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Kristian Reichel witnessed his father, Robert, make some crafty moves in the Czech Republic, but didn’t really get the opportunity to see him at his very best in the NHL.
So, he turned to YouTube to get the goods on his dad.
And being a typical smart-alecky kid, Kristian got more of a kick out of seeing the old man’s bloopers than the former Calgary Flames sniper’s highlight reel.
“Oh yeah, I found lots of funny videos with him — one fight where he didn’t want to fight and one goal he scored into his own net,” the 20-year-old forward, signed by the Manitoba Moose during the summer, said Sunday at the Iceplex.
Hours later, Kristan played his second pre-season game when he donned No. 86 for the Winnipeg Jets in their clash with the Edmonton Oilers at Bell MTS Place.
He was only three when Robert gave North American hockey one more try and signed with the Toronto Maple Leafs in 2001 for what would be the final three seasons of a terrific 11-year NHL career. Robert scored 43 goals in his time in Toronto.
But it was a decade earlier when he was ripping it up in Calgary, recording back-to-back 40-goal campaigns (1992-94) on a talented squad featuring the likes of forwards Theo Fleury, Gary Roberts and Joe Nieuwendyk, defencemen Al MacInnis and Gary Suter and goalie Mike Vernon.
In truth, Kristian only realized when he was about eight or nine the legend status of his father in the Czech Republic, not only for his exploits competing internationally, but also for his star power in the NHL. The elder Reichel finished with 252 goals and 630 points in 830 games split between Calgary, the New York Islanders, Phoenix Coyotes and Leafs.
“Maybe when I started school is when I realized he was a great hockey player. Before that, I didn’t even know that much. I was there in Toronto and skating with him, but I didn’t know,” said Kristian, who suited up with the Red Deer Rebels of the Western Hockey League this past season.
Ignored at the past two NHL drafts, he was invited to the Winnipeg’s prospects camp in 2017 and played in the Young Stars tournament in Penticton, B.C. He was signed this summer to an AHL deal and is in camp on a tryout.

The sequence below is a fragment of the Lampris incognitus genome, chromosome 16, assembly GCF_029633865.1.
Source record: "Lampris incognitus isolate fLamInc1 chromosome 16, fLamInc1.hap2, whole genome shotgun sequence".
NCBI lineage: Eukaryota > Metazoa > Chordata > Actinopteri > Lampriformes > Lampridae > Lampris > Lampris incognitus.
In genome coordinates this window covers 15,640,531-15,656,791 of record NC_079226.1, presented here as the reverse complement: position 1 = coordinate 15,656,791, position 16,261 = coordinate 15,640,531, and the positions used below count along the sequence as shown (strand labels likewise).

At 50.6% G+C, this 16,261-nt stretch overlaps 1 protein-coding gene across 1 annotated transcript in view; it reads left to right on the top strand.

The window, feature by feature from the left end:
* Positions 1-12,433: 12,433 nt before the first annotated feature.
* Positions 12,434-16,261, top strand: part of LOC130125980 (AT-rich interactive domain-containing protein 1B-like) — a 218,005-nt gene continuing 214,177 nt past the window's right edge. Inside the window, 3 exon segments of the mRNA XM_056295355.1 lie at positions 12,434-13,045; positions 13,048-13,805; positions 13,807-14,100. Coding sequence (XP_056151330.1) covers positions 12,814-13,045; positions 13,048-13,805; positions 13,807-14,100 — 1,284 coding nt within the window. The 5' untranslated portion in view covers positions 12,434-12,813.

Understandably, once he leaves the rink, he gets on the horn to discuss each day’s events with his mentor.
“Yeah, we are calling every day. He tries to give me advice for things I do on the ice. That’s great for me, that I have a father like that who can help me,” Kristian said.
At 6-1 and still on the slight side at about 170 pounds, Kristian had no trouble handling traffic in the WHL, his first taste of hockey on this side of the pond after two years of elite men’s hockey with HC Litvinov of the Czech Extraliga. A slick skater with good positioning and a hard shot, he scored 34 times in 63 games.
He’s had success on big stages before. In January, at the world junior championship in Buffalo, he scored in regulation time against Finland and then lit the lamp in the shootout to help his national team advance to meet Canada in the semifinal round. The Czech Republic would eventually lose the bronze medal to the U.S.
Pro camp, he said, is another matter.
“It’s like a childhood dream, so it’s a great opportunity for me and a great experience, for sure. I will try to play the best I can with the Moose and try to improve myself and get better, and what will happen will happen.”
For he and another youngster, Skyler McKenzie — who scored a pair of goals in his first-ever NHL pre-season game Sunday — earning an opportunity to slip on a Jets jersey in front of 15,000 fans also comes down to good timing, explained Winnipeg head coach Paul Maurice.
“The new guys that have come to camp and are trying to make that transition to full-time pro hockey player,” Maurice said.
“I normally haven’t given those players, those first-year players, an exhibition game (because) it’s all about getting the pros ready. Our schedule’s unusual this year, the six games in eight days — there are some guys getting opportunities and it’s good for them. I like the way they’ve worked. I’ve been Scrooge-like, in terms of how I hand out exhibition games at times, so this year’s training camp kind of sets itself up for everyone getting a look.”
Assistant sports editor
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